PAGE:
How to Reach an 840 Credit Rating


A FICO score is only one type of credit bureau score used to evaluate creditworthiness, but it is the most commonly used. Credit bureau scores are based on your history of debt repayment and help lenders assess your qualifications for a loan and whether you are financially secure enough to pay your lender back. Better credit scores qualify you for higher loan limits and lower interest rates. A FICO score ranges from 365 to 850, and a score in the 740 to 850 range qualifies you for the best lending rates.

Raise Your FICO Score to 840

Make all your monthly balance payments on time. Ideally, you should pay off your entire balance but if not, try to make the minimum payments. Consistency is the key, and late or missing payments will lower your credit score. If you miss a payment, contact your creditor immediately to resolve the situation and determine if the incident has been reported.

Avoid maxing out your credit. Carrying a big balance can downgrade your credit score. Keep your total balance to an amount less than 30 percent of your overall credit line.

Maintain a diverse credit history. A longstanding record of credit shows that you are not a risk, so you should manage a combination of credit cards and other debt such as car loans or home loans. If you have unused credit cards, do not cancel any accounts unnecessarily.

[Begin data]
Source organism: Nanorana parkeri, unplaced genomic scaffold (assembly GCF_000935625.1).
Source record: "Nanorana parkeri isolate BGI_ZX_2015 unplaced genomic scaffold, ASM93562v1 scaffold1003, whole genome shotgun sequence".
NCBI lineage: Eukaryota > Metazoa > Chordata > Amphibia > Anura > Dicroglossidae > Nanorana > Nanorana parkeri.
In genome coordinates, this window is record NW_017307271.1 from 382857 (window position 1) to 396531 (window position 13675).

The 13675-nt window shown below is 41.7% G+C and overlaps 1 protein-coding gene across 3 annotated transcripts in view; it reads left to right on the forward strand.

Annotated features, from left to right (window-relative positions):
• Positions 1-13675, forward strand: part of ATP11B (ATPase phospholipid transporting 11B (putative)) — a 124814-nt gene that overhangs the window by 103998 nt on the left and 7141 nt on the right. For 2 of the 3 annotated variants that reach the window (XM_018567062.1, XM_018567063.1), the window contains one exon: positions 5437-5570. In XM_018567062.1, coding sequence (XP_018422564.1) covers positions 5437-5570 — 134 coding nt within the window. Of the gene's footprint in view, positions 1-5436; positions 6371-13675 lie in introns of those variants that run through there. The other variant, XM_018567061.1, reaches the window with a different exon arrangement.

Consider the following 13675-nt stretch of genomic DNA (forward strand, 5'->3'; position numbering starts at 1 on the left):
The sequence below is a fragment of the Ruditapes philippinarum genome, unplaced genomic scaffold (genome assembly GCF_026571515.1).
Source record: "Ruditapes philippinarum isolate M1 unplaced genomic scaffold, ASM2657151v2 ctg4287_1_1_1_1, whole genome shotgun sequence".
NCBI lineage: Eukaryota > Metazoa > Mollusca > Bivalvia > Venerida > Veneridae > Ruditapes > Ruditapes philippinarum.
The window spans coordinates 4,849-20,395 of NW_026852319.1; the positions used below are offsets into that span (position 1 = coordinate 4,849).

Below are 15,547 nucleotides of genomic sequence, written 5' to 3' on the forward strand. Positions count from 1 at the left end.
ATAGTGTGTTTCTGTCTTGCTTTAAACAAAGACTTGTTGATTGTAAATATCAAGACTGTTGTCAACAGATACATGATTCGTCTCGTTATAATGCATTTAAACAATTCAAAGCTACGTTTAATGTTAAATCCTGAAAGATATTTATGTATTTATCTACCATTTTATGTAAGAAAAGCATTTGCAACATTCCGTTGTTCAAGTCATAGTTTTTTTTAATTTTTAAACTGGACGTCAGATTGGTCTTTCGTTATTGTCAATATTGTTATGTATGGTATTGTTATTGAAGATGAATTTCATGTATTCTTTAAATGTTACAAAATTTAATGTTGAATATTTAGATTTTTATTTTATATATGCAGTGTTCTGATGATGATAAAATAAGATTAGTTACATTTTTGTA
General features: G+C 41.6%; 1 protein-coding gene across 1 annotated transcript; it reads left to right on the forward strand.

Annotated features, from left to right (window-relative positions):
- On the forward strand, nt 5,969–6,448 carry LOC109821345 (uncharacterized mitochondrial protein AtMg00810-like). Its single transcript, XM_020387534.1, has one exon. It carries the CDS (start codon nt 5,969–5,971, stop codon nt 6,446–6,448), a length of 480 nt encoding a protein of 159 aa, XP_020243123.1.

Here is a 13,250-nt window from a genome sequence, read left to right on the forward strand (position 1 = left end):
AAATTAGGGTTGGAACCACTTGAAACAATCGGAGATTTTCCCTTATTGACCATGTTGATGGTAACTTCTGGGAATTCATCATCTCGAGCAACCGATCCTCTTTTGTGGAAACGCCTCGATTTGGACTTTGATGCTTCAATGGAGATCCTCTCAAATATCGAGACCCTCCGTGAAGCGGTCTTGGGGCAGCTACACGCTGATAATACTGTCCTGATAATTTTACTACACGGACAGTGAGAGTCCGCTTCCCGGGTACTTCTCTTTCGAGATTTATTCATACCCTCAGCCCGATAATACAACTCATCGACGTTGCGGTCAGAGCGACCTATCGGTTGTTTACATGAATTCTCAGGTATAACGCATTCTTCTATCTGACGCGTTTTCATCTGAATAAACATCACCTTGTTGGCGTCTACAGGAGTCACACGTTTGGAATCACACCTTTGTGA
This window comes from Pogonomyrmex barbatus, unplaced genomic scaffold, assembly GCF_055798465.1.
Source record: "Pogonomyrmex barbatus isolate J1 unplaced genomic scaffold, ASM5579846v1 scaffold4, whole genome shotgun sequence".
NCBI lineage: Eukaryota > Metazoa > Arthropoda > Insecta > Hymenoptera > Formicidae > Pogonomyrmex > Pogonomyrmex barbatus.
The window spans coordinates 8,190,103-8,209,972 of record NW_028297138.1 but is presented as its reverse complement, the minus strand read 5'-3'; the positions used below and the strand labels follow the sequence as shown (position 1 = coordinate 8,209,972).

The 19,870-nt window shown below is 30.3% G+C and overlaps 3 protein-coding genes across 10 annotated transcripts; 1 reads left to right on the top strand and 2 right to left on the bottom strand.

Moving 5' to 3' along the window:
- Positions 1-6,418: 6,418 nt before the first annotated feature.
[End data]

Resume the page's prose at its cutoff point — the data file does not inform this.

Refrain from applying for too many lines of credit at once. Starting another line of credit can lower your credit score.

Check your credit report periodically for any errors, inconsistencies or even signs of identity theft. Under the Fair and Accurate Credit Transactions Act, you are entitled to a free credit report once a year from the three major credit reporting agencies--Equifax, Experian and TransUnion. If you find an error, contact the credit bureau to file a dispute.

Avoid any excessive use of credit lines for at least two months before taking out a major loan to ensure that your repayments are accurately shown in your FICO score.

Tips & Warnings

  • Once you are in the highest bracket of FICO scores, increases in credit score will not change lending terms.
  • Your credit score can vary with each credit reporting agency.

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